One day bursary rate £10.00 per person
Optional Extras  
Welcome reception (Monday 11th June 2018) £10.00 per person
Evening buffet & activities (Tuesday 12th June 2018) £16.50 per person

 * We welcome the involvement of people with lived experience of mental ill health and a limited number of bursaries will be available to support this. If you wish to apply for a bursary to attend this conference please contact converge@yorksj.ac.uk

To book your place on this conference please use the 'Book' icon at the top of the page. 

Conference Programme

Monday 11 June 2018  
7.00pm - 9.00pm

Informal arrival reception - Drinks and nibbles will be provided (Optional)

Tuesday 12 June 2018  
9.00am - 9.45am Arrival refreshments and registration
9.45am - 10.00am Welcome from Vice Chancellor, Professor Karen Stanton
10.00am - 11.30am Keynote lecture - Brendan Stone, Professor of Social Engagement & the Humanities, University of Sheffield
11.30am - 11.45am Refreshment break
11.45am - 12.30pm Conference sessions
12.30pm - 1.30pm Lunch & performance from Communitas Choir
1.30pm - 3.00pm Conference sessions
3.00pm - 3.45pm Refreshment break
3.45pm - 5.00pm Conference sessions
5.00pm Day 1 of the conference ends
7.00pm - 10.00pm Evening Buffet and entertainment (Optional)
8.00pm - 9.00pm - Out of Character Theatre Company Performance
Wednesday 13 June 2018  
9.15am - 9.45am Arrival refreshments
9.45am - 10.00am Welcome from Vice Chancellor, Professor Karen Stanton
10.00am - 11.30am Keynote lecture - Professor Michael Barkham, Clinical Psychology Unit, Department of Psychology, University of Sheffield
11.30am - 11.45am Refreshment break
11.45am - 12.30pm Conference sessions
12.30pm - 1.30pm Lunch & performance from Communitas Choir
1.30pm - 3.00pm Conference sessions
3.00pm - 3.15pm Refreshment break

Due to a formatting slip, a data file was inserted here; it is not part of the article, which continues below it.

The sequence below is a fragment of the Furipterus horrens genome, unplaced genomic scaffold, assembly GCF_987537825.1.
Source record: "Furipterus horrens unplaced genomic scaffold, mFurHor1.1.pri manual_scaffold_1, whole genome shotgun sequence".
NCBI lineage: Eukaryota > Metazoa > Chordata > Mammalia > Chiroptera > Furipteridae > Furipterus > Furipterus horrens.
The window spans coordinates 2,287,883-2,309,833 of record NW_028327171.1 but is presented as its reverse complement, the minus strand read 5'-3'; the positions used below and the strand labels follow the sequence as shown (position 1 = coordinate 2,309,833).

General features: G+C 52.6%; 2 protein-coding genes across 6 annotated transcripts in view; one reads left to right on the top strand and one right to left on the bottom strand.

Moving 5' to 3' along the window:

3.15pm - 5.00pm Conference sessions
5.00pm Conference ends


If you have any queries about this conference please contact the Conference and Events Office:
E: events@yorksj.ac.uk T: 01904 876654

Conference Speakers

Keynote Day 1 - Professor Brendan Stone,  Professor of Social Engagement & the Humanities, University of Sheffield

Brendan Stone is Professor of Social Engagement and the Humanities at The University of Sheffield and the founder and director of the Storying Sheffield project. Brendan has expertise in using narrative methodologies to understand complex human and social issues, and he has worked extensively with socially excluded individuals and groups. He has research, teaching, and public engagement interests in narrative, identity, and trauma; mental distress and ‘recovery’; and engaged pedagogies. He is a Senior Fellow of the Institute for Mental Health, and a National Teaching Fellow of the Higher Education Academy. Brendan has worked in partnership with many organisations including NHS Trusts, businesses, social enterprises, and local government.


Can we be bolder in our hopes for the potential of education to make a difference in the world? And can that difference include the possibility of a more inclusive, radical, and optimistic narrative about ‘mental health’? Drawing on a range of ideas, and illustrated with reference to diverse initiatives, this talk will sketch out some ways in which such utopian aspirations might be realised


Keynote Day 2 - Professor Michael Barkham, Clinical Psychology Unit, Department of Psychology, University of Sheffield


HE’s contribution to the development of psychological therapies

The HE sector makes a key contribution to advancing the evidence-base for mental health interventions (including NHS-based IAPT psychological therapies such as CfD / CBT for depression) through trials and systematic reviews, as well as through the production of practice-based evidence developed from in-depth qualitative inquiry.